“But the ultimate is the Olympics at the end of this year so we want to be peaking towards that.”

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Pecos 141 days ago

Watching Scott Curry 35, in the final floundering on D, making zero impact in attack, & being gassed early in the game, was embarrassing. Dickson 34, tries hard but can’t match it when a quality opposition attacks multi-phase. Got outpaced several times. Thankfully Mikkelson 37, was absent, hopefully it’s for good. Time to cut these geriatrics loose.

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William 5 hours ago
All Blacks vs England takeaways: Richie Who? Time for Cortez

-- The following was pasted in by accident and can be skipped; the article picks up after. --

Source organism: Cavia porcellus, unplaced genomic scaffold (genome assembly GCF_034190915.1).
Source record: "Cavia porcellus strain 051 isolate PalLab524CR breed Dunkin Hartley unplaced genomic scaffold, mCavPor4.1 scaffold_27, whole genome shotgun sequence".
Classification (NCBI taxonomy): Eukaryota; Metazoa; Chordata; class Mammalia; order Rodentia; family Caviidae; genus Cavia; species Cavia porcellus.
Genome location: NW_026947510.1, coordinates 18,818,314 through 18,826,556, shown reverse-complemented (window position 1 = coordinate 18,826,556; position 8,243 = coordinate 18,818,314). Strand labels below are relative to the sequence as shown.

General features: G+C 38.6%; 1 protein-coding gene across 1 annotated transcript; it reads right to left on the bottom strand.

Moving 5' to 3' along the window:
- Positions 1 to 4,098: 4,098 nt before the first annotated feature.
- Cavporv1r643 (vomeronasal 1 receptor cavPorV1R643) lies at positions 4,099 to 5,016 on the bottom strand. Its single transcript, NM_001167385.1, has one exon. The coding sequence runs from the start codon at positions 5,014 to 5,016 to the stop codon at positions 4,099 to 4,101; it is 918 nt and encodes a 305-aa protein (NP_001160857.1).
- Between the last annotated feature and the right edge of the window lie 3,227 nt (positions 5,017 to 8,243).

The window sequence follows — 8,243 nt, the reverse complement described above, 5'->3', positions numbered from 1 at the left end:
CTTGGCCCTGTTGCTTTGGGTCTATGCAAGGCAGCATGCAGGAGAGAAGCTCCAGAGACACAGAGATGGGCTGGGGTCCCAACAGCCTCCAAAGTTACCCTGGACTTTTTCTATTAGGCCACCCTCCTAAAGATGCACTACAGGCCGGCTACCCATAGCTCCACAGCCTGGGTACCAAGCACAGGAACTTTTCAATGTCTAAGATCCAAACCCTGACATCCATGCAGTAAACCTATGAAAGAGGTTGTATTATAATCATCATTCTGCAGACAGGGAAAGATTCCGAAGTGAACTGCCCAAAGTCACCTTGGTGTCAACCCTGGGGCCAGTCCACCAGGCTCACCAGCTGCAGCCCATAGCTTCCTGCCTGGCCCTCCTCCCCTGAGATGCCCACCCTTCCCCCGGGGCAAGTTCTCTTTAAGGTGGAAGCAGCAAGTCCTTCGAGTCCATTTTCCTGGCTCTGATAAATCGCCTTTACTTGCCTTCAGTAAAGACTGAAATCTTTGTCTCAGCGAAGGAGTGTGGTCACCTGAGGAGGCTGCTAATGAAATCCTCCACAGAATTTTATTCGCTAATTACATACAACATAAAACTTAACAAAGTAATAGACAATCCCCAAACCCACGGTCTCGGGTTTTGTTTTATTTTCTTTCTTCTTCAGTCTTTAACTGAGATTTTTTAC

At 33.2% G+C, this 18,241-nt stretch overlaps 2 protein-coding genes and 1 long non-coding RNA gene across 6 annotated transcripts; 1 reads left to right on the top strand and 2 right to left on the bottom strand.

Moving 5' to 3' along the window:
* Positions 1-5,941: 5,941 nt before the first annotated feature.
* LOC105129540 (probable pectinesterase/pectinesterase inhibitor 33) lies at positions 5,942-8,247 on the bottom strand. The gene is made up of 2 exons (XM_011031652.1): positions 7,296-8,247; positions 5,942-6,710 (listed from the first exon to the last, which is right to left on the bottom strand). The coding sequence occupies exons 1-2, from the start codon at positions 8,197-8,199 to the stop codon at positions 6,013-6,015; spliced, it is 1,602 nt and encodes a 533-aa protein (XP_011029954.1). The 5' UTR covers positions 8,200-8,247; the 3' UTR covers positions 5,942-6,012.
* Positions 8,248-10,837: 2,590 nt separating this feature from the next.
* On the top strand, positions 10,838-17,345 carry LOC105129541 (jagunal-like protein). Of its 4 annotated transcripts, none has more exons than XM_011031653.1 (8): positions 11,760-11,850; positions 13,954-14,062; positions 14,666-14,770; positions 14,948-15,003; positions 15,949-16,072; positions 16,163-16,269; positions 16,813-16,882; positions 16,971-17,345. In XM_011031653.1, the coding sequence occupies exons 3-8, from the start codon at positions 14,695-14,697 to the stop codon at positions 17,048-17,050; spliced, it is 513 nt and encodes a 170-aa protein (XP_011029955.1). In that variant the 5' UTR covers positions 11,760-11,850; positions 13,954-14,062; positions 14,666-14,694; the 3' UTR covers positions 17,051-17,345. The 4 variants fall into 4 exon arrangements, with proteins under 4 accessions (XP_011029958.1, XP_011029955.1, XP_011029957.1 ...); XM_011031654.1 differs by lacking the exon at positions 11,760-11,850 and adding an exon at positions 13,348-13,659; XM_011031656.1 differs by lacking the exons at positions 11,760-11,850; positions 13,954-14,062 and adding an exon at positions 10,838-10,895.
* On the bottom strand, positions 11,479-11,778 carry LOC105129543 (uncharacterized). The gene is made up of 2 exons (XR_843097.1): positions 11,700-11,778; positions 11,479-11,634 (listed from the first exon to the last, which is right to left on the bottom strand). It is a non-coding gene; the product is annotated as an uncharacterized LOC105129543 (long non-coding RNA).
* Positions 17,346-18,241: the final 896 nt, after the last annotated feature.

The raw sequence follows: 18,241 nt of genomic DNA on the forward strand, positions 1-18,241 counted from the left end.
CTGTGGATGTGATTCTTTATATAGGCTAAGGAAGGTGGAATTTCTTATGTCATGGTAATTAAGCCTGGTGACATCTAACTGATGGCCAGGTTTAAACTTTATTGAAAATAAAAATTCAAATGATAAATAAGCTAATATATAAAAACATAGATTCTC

Correct analysis of Perofeta’s bungling of the try opportunity Ben. Never ‘fixed’ Steward as he came across in defence and passed too early. Steward didn’t have to break his stride and simply moved on to pressure Telea. Never scanned the easier option of passing to the two supporting players on the inside. Beauden Barrett showed how it is done when he put Telea in for his try. Another point from the game is that the rush defence is hard to maintain as the number of phases increases. From scrums the defensive line only contains backs who all have roughly the same pace. Once forwards are involved, the defence has players with variable speeds often leading to a jagged line. It also tends to lose pace overall giving the attack more time and space. Beauden Barrett’s break to set up Telea’s try came because Baxter went in to tackle McKenzie and Steward went out to cover Telea. Barrett has a massive hole to run through, then commits Steward by passing as late as possible and Telea scores untouched. Another comment I would make is that Ben Earl is a good player and generally an excellent defender but he made three significant misses in the series, two of which led to All Black tries. Got stepped by Perofeta in Dunedin for Savea’s try, missed McKenzie in Auckland leading to what should have been a certain try being set up by Perofeta and was one of the tacklers who couldn’t stop Savea in the leadup to Telea’s first try. Perhaps he should contact Owen Farrell to pick up a few tips from ‘tackle school’.